(A few friends and I are reading this book together. Each week we are reading one chapter. On Fridays, I am posting my comments, then giving them the opportunity to add their thoughts as well. If you would like to join us or simply find out more about the book, you can read about it here.)
Chapter 5: Truth and Discernment
- The author said, "In this chapter we will examine the existence of truth and show that discernment can only exist where truth is affirmed." (Page 92) I thought it was a good summary. Here are my thoughts:
- He pointed out that for a counterfeit to exist there must be something real that exists. A few years back I heard a preacher point out that people will use hypocritical Christians as a reason they don't live for God. He noted that the presence of hypocrites means that there is the real thing. This has stuck with me and helped me.
- I had not thought much about the relationship between absolute truth and discernment. He pointed out that the practice of discernment is founded on the notion that there is absolute truth and that there is error. Before a person can discern, he must acknowledge that those two exist. To me, it seems that many people cannot bring themselves to say that something is wrong because they do not believe there is a standard- there is absolute truth. Thanks to the author, I now see that relationship.
- I think his "while God is truth, truth does not equal God" (Page 94) is important for our day. I'm sure other words could be substituted, but I think many need to see the word "love" in this equation. People put too much of an emphasis on "love," then equate love with God, and in the end I think they distort the character of God, because it is based on their derived view of Him based on their understanding of love.
- As preachers, we must echo his bold proclamation that "we know the Bible is true because it is the revelation of God, who is true and who is unable to lie." (Page 95) I appreciate his confidence in the Word of God!
- He mentioned the book The Knowledge of the Holy by A.W. Tozer. It is a powerful book- one that I plan to read once a year for the rest of my days. If you have not read it, I would encourage you to do so! (It is only $2.99 on Amazon. If you want, that can be my Christmas present to you!)
- I think he mentioned it in earlier chapters, but he brought out the fact that the first area in which we need to exercise discernment is our thoughts of God. We cannot conduct our lives properly if we do not believe properly.
- He equated worldliness (worldly thinking) as the direct opposite of correct thinking about God. I had not thought of them in that way before, but I think it is accurate. He showed that thinking rightly about God will lead us to Jesus Christ and thinking wrongly about God will always lead us to ourselves. I would say it leads us to ourselves or to the words of another man- still, we are either looking to God's Word or man's.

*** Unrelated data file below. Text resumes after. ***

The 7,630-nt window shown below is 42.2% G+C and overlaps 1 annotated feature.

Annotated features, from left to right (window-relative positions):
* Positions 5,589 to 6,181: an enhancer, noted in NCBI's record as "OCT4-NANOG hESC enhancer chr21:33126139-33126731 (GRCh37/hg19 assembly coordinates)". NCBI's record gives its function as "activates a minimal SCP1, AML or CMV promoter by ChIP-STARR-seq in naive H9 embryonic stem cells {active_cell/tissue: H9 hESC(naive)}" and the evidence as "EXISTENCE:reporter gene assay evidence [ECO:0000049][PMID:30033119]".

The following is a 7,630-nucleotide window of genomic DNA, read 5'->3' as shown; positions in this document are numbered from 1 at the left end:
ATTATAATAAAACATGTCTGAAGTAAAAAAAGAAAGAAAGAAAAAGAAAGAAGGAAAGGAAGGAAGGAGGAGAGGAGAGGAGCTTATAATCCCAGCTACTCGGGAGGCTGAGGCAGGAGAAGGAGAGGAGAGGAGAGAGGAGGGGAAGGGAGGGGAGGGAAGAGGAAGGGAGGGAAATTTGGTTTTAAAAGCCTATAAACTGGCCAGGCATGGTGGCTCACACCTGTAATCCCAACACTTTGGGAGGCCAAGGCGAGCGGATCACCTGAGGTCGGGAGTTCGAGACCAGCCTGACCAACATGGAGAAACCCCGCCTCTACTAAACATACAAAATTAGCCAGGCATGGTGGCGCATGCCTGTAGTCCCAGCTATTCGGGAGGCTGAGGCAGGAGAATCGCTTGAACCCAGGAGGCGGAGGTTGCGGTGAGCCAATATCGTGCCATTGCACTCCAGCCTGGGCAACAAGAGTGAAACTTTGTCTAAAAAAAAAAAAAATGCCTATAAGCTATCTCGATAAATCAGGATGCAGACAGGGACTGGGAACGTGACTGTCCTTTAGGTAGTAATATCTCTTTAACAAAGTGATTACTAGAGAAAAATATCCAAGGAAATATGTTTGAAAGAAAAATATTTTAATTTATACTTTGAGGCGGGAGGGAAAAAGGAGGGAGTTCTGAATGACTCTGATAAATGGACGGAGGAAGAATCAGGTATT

- We probably all have heard the statement that we best know what is wrong by first knowing what is right. He later said, "The relationship of truth to error is such that we can best know error by knowing truth. The opposite is not true." (Page 101) Again, he is right on- studying error may turn up some truth here and there, but it will not establish what is truth and what is error. However, studying truth will establish what it is, and, by extension, what error is.
- The better we know the truth, the more easily we will recognize error.
- "Error may be subtle, but it is always deadly." (Page 103) I know that in my mind, I see some errors as dangerous and others as not so bad. This sentence helped me remember that all is, as he said, deadly!
- The Hensel twins are easy to find on the internet if you are interested in reading more.
- He said that areas are gray because of the Fall. I am reminded of what my brother-in-law Paul J. says (probably not original with him, but I'll give him the credit for it), "Sin always complicates things." When a person follows God's design, it is easier to make a decision in a situation. The more entrapped in sin one becomes, the more difficult it is to see how to extricate from those situations.
- I think he is correct in saying that we often start from the obscure and work back to what is clear instead of the other way around. However, after a little bit of thinking, I could not think of a good example when we do this. Can you guys?
- I appreciated his emphasis on the conscience while showing its subservience to and dependence on Scripture.
- Again in this chapter, he mentioned that discernment is making "binary distinctions." I don't know much about computers, but I know they are based on the processing of a series of 1s and 0s. He is pointing out that discernment is seeing there are two options- one is right and one is wrong. He very much narrows things down, but I very much appreciate it.
- Congratulations! We are halfway through the book!!
- Sorry about the limit for comments that messed a couple of you up last week. I'll see if I can change that.
I've had my say, what say you?